Asset Preservation in Aid of Litigation and Arbitration in China

In commercial litigations and arbitration proceedings involving assets in mainland China, asset preservation is a popular tool for the plaintiff/applicant to ensure a future enforcement of judgment or arbitral award. Given the speediness and the effectiveness of asset preservation in practice, some applicants also use it to pressure the defendant/respondent into settlement at the early stage of a lawsuit. As such, it would be helpful for multinational companies faced with dispute in mainland China to know how asset preservation works.

I. Circumstances Where Chinese Courts Are Willing to Grant an Application for Asset Preservation

Article 100 of the Civil Procedure Law of the PRC (Civil Procedure Law) provides that “in a case where, for the conduct of a party or other reasons, it may be difficult to enforce a judgment or any other damage may be caused to the [opposing] party, a people’s court may, upon application of the opposing party, issue a ruling on preservation of the party’s property.”

However, in practice, there is no unified standard for Chinese courts to approve asset preservation applications. For example, Chinese courts are more likely to approve an application where the claim is made for recovery of principal rather than liquidated damages; applications against companies are more likely to be approved than those against individuals; and if an application targets a foreign individual, Chinese courts tend to be extremely prudent. The situation becomes more complex against the background of the COVID-19 pandemic; for the sake of a quick recovery of local economics and protection of the defendant’s cashflow, even if the application targets the defendant’s cash deposit in the bank, courts may choose to preserve its real estate instead.

The timing of filing for asset preservation is important. In contrast to pre-litigation asset preservation, it is much easier for the applicant to get the court’s approval when the case is on the docket.

II. Fees and Costs for Asset Preservation

Before taking a preservative measure, Chinese courts usually order the applicant to provide a guarantee, which might be in the form of cash, real estate, letter of guarantee, or insurance policy. Among all types of guarantees, an insurance policy is often preferable to the applicant, because: (1) the insurance premium is usually lower than the fee charged by the guarantee company, and it is rarely economical for commercial entities or individuals to provide real estate or cash deposits as guarantee; (2) the liability for a wrongful application is shifted to the insurance company if the applicant stays in compliance with the insurance policy; and (3) if the application is rejected by the court, many insurance companies are willing to refund the premium to the applicant.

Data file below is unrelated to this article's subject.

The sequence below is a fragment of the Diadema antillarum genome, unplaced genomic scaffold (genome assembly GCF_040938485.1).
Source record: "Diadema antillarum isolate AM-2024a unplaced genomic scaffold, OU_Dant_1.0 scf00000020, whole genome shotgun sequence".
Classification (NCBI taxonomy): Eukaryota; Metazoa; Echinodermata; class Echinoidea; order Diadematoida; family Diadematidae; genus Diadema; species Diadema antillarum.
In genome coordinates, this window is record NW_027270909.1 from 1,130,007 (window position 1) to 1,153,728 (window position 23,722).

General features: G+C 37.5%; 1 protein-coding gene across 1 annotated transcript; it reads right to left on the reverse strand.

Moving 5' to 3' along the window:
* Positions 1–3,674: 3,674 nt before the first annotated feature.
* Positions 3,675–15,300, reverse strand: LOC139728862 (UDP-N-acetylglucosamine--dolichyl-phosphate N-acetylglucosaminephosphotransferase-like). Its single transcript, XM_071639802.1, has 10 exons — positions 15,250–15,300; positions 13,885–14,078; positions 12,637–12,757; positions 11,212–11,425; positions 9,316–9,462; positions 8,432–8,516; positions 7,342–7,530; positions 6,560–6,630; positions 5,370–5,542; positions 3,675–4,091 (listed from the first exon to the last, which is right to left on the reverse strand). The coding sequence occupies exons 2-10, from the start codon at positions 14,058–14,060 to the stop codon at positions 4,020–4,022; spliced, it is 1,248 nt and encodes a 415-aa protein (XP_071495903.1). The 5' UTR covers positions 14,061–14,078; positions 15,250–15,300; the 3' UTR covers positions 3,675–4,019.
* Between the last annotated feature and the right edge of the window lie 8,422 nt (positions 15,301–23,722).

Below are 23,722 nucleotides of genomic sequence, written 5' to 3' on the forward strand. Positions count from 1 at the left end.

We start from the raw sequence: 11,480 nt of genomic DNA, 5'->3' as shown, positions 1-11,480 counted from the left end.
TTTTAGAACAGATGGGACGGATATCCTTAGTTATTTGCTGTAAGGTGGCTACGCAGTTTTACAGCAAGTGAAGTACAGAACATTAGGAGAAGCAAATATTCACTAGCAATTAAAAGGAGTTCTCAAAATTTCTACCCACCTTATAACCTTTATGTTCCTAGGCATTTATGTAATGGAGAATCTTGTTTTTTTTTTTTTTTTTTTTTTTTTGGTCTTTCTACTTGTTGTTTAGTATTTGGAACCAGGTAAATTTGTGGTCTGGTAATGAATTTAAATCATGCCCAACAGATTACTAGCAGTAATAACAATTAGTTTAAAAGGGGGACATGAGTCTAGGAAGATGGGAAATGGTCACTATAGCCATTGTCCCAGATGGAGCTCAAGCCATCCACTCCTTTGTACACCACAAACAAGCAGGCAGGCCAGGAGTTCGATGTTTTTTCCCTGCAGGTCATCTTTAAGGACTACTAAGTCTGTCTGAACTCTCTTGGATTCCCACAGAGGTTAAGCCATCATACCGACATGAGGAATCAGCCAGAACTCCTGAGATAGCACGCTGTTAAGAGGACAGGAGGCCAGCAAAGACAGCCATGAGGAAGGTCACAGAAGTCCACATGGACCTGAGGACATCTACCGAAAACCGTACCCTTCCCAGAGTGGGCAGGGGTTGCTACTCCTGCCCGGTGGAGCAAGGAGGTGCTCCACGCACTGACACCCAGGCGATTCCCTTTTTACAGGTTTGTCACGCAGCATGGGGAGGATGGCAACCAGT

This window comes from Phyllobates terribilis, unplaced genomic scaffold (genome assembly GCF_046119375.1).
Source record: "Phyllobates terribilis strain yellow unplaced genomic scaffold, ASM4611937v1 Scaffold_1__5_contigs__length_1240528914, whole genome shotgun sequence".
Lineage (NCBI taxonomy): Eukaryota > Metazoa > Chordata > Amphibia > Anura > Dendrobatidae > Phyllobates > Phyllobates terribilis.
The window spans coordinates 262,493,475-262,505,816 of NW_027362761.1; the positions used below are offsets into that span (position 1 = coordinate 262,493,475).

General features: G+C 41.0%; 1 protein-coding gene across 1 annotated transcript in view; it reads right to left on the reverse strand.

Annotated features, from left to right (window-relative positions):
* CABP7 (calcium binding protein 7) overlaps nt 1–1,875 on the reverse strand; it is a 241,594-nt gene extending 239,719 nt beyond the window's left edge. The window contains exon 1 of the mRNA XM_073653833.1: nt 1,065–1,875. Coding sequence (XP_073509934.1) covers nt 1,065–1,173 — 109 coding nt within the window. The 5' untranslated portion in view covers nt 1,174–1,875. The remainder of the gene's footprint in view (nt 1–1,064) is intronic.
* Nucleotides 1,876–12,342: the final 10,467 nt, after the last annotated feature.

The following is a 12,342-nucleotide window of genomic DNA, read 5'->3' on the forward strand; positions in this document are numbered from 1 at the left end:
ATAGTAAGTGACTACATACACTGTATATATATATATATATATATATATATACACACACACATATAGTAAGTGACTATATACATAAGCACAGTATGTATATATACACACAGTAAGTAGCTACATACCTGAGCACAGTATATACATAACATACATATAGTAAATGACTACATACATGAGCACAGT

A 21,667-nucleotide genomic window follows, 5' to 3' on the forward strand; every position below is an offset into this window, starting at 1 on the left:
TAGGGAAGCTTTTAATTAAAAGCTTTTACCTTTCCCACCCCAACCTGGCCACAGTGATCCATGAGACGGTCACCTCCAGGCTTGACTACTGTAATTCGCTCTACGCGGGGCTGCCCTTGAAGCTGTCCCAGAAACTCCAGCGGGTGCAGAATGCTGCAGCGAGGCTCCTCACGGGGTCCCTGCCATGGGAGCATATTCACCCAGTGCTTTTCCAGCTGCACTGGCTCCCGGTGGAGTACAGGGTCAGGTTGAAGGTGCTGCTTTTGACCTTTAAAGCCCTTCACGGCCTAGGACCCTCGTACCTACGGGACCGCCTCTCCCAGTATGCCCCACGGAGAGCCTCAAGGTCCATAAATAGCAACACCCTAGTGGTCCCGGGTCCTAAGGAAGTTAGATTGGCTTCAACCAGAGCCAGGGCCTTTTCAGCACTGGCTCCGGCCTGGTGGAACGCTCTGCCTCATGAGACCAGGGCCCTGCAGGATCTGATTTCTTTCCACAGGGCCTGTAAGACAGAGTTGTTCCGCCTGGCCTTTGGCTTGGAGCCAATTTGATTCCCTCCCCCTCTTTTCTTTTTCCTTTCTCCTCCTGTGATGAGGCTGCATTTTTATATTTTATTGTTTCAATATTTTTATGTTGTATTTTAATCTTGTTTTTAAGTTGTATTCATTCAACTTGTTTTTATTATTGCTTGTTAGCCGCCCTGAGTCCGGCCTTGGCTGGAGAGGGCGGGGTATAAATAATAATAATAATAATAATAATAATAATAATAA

Apart from the guarantee, the applicant is required to pay the court’s filing fee, which is subject to the claimable amount and capped at RMB 5,000.

III. Asset Information is Required

An applicant shall provide specific information about the defendant’s assets to the court, including: (1) bank accounts; (2) real estate; (3) securities; (4) vehicles; and (5) other clues about assets.

To many applicants, the key issue is how to track down such asset information. Here are some places to look:

  1. Some online credit monitoring platforms might provide useful information about private companies, like Tianyancha (天眼查) and Qichacha (企查查); for public companies, additional information can be discovered in their annual reports.
  2. Some defendants may have disclosed their bank accounts on contracts, invoices, or other transactional documents.
  3. At times, upon the request of the applicant, some courts may investigate the defendant’s assets via Internet-based property inquiry and control systems, which are linked between the courts and major banks and real estate transaction centers.

Applicants should consult an experienced Chinese lawyer for tailored and creative investigation strategies to uncover such information.

IV. As a Defendant, What Should I Do to Lift an Asset Preservation Order?

For companies that find their bank accounts frozen out of blue, the damage of a wrongful asset preservation order could be serious. Seeking legal advice immediately as the assets get preserved is always advisable.

Although the Civil Procedure Law does provide that the applicant should compensate for the defendant’s losses if the asset preservation is wrongfully made, to recover its losses, the defendant may have to initiate a separate proceeding after the applicant’s case concludes. This might cause the defendant’s assets to be frozen for one year or even longer. In case of emergency, the defendant may provide a guarantee to the court to lift the asset preservation order, which may add extra financial pressure before the application is approved by the court.

V. The Takeaway

Asset preservation is a powerful sword for the applicant in commercial litigation and arbitration proceedings. It is therefore equally important for the applicant to know how to wield this sword, and for the defendant to know how to shield from it. Please reach out to your litigation counsel when asset preservation issues arise.